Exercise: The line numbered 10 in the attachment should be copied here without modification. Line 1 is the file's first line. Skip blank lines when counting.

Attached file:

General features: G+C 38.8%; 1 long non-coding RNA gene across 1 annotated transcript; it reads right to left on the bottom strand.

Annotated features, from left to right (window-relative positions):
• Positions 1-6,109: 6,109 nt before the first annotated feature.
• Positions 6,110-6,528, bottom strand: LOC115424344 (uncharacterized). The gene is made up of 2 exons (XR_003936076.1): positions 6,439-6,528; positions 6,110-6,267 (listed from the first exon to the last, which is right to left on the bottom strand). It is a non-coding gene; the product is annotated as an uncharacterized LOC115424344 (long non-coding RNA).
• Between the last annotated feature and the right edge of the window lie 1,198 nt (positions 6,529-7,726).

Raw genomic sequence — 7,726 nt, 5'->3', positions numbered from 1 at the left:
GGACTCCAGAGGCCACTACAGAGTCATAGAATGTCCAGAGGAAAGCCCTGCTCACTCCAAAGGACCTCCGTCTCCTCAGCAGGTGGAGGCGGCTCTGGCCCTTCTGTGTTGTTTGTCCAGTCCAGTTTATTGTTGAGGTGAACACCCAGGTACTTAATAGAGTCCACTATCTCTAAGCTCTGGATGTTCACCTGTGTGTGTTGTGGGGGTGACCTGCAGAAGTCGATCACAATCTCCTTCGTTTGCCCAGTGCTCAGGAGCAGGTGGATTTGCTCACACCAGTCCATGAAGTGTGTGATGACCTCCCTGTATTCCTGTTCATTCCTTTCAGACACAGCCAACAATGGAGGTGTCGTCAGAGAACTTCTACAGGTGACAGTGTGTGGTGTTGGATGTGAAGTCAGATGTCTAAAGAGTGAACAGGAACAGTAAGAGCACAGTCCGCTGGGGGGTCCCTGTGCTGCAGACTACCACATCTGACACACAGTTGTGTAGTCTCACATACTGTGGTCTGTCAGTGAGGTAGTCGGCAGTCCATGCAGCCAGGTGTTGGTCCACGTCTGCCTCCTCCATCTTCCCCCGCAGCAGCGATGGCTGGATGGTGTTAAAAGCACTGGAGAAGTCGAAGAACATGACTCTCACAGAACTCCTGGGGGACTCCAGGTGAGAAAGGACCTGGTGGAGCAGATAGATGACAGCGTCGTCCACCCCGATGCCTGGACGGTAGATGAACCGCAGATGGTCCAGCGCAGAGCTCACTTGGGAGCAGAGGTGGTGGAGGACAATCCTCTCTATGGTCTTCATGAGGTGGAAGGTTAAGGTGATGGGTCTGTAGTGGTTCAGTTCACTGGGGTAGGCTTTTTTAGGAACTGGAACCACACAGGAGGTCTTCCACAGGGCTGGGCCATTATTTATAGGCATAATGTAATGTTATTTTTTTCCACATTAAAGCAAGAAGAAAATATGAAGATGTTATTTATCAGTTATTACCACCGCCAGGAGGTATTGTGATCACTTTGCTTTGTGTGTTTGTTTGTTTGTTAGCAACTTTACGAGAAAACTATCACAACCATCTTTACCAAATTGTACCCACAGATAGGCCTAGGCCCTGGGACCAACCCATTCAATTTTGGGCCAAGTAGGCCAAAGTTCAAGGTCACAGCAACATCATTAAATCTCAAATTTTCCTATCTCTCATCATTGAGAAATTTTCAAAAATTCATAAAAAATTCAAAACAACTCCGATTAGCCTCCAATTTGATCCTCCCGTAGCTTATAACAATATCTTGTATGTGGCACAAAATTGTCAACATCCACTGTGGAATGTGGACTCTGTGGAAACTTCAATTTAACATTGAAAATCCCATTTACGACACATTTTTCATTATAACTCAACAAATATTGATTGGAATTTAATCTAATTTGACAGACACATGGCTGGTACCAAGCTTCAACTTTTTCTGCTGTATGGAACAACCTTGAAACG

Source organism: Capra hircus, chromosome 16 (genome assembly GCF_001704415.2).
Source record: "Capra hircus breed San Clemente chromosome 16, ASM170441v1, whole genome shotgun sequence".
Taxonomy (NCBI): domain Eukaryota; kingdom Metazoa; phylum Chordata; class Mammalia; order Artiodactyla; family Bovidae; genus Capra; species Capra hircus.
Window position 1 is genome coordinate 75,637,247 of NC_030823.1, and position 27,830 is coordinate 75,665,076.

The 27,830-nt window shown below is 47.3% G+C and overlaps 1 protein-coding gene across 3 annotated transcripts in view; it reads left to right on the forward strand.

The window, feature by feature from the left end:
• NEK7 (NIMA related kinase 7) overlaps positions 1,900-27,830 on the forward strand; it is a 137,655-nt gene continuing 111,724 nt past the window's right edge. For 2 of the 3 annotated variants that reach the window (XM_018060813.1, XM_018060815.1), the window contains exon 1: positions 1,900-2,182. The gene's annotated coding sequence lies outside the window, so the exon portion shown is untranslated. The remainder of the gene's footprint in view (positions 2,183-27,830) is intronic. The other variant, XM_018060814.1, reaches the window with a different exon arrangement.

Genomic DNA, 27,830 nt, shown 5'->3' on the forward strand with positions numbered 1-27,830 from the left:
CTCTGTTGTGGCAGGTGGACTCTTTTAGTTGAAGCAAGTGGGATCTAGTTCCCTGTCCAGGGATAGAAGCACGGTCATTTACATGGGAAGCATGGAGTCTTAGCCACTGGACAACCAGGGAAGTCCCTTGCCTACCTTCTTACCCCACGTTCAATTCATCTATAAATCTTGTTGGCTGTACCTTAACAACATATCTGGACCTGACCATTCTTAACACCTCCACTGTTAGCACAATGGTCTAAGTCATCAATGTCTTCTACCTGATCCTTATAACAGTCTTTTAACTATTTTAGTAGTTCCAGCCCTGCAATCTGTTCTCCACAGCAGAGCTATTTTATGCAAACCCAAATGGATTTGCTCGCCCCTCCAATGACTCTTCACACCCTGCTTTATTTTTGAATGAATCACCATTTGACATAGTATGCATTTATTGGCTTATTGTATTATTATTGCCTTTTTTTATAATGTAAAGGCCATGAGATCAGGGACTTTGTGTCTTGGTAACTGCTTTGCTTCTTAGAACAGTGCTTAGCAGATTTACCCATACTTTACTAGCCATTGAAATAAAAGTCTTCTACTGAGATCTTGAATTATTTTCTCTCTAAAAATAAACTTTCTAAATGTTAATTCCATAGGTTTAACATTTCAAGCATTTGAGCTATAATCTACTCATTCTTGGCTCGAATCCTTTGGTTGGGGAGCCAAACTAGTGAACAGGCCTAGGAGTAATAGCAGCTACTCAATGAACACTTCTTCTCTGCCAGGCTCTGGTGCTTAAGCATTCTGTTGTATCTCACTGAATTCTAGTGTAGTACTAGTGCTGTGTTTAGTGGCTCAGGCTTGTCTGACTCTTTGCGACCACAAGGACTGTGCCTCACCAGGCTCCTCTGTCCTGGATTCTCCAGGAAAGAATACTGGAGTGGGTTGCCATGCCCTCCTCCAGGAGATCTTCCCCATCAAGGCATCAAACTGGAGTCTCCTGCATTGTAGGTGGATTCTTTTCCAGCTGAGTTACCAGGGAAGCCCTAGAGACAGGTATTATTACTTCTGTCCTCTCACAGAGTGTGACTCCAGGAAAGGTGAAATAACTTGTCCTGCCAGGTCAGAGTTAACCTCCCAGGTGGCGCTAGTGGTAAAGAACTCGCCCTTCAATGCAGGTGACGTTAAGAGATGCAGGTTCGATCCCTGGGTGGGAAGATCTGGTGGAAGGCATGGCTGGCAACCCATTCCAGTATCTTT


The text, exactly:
Taxonomy (NCBI): domain Eukaryota; kingdom Metazoa; phylum Chordata; class Mammalia; order Artiodactyla; family Bovidae; genus Capra; species Capra hircus.